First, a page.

This same problem is known to exist in 1989 Corvette models as well.
Rear Stabilizer Bar
Rear stabilizer bar cracks/fractures causing control problems while vehicle is in motion.
Electric Wiring Issue (General)
Electrical wiring in car is known to have a direct short, which can cause electrical fire.
Erratic electrical shorts manifesting through the stereo, flashers, speakers, the entire dashboard panel, the ignition lock, the light under the hood, the light switch, the starter motor, etc. The entire electrical system is known to present potential shorts and is a common source of failure in the early C4 Corvettes.
Electronic Control Unit
Internal VATS (Vehicle Anti-Theft System) key-read issue prevents car from starting, even after multiple attempts, rendering the Corvette useless for as much as 15 minutes between attempts. Usually requires replacement of the ignition switch module.
The computer has intermittent difficulty reading VATS key during normal vehicle operation which can cause the Corvette to stall and remain inoperable for several minutes.
The cruise control malfunctions between 35-70 miles per hour. It causes sudden acceleration and may occur without warning at any given time.
Headlight motors are known to fail, preventing headlights from engaging/disengaging.
There are a number of fiberglass body panel components that are known to fail. These include faulty hood seals, leaky roof seals and deteriorating firewalls.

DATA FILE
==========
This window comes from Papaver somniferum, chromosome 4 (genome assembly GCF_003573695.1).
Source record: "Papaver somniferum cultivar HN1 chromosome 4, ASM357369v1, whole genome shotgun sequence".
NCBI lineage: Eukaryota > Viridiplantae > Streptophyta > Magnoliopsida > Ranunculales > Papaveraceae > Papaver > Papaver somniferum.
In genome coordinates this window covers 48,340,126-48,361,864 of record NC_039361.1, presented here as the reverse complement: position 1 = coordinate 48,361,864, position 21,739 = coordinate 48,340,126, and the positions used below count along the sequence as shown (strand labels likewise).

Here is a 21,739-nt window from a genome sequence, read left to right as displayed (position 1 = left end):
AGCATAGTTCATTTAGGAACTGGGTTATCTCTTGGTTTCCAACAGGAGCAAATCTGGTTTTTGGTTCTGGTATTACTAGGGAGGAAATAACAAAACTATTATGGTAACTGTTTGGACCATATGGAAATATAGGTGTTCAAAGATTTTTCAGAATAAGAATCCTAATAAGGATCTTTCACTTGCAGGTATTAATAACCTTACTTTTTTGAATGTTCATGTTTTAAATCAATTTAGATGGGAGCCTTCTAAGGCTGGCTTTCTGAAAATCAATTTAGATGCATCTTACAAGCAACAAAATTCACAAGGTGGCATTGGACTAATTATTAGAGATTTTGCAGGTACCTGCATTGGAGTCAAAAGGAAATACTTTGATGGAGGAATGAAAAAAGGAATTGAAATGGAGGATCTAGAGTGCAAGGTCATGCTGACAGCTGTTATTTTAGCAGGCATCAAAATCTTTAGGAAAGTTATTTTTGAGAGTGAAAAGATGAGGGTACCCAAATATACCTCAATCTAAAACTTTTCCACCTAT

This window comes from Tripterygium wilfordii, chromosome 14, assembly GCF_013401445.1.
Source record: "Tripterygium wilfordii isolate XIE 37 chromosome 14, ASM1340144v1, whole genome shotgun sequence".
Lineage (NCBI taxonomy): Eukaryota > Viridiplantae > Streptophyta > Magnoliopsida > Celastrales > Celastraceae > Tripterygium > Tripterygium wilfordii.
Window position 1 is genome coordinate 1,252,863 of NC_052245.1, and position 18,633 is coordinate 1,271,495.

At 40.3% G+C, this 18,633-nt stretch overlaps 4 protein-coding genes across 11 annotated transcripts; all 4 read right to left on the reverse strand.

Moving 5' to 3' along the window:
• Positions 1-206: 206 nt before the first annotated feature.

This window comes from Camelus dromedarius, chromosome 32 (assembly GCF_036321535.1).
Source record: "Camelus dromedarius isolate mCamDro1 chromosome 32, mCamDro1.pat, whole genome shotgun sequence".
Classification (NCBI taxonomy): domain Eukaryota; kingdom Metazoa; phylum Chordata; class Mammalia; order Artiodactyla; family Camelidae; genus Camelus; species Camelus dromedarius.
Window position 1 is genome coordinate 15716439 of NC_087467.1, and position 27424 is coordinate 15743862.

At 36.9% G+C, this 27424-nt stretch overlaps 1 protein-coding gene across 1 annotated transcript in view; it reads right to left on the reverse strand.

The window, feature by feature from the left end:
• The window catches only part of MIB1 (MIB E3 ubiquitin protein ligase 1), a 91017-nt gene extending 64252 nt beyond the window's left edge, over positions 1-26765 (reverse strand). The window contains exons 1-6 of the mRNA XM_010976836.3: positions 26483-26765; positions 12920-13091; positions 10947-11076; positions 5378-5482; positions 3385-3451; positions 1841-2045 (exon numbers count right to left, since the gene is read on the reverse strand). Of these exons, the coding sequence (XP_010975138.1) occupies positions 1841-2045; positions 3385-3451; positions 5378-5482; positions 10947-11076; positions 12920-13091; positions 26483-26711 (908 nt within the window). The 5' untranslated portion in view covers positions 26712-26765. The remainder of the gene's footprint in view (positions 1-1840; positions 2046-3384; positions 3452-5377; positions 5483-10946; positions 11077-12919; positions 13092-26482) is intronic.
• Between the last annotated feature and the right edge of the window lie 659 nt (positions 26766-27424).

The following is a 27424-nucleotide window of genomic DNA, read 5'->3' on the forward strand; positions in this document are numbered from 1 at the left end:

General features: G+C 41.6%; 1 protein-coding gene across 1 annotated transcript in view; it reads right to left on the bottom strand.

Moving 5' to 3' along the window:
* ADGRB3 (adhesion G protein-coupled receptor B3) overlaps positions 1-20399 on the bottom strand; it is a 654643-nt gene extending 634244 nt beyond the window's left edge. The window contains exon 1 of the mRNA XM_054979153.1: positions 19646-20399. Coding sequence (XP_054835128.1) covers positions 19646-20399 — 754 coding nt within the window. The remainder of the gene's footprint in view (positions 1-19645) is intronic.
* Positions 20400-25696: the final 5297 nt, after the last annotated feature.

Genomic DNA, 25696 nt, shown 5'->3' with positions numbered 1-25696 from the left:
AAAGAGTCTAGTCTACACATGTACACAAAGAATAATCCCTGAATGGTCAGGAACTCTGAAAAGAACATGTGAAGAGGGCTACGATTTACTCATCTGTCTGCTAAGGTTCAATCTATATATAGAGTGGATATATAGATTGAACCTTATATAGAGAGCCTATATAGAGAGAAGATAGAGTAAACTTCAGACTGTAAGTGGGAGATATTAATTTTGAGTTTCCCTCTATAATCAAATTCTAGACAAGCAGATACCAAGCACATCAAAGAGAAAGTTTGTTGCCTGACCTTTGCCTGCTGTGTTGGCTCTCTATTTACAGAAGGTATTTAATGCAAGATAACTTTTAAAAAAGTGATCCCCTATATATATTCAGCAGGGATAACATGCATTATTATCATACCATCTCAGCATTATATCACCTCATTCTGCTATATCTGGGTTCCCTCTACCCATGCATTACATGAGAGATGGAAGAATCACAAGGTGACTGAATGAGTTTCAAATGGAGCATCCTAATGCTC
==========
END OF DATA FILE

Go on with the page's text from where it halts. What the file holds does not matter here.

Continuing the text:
Both the driver and passenger doors are known to exhibit erratic vibration.
Windows known to have a persistent rattle. Common corrections include replacing the window regulators. Despite this, the windows may continue to rattle when not fully raised.
Smoke emanating from under driver/passenger seat has been repeatedly reported. The source of the smoke is an electrical short in the power seat drives.
The electrical wiring harness under the seats is prone to electrical shorts and can cause fire/overheating. This defective design can also cause the power seats to function erratically or to fail completely.
1988 Corvette Maintenance Schedule
Follow Schedule 1 if your car is mainly operated under one or more of the following conditions:.
When most trips are less than 4 miles (6 kilometers)
When most trips are less than 10 miles (16 kilometers) and outside temperatures remain below freezing.
Idling for extended periods and/or low-speed operation such as found in delivery, police, rental or taxi operation.
Towing a trailer.
Operating in dusty areas.
Follow Schedule 2 only if none of the driving conditions specified in Schedule 1 apply.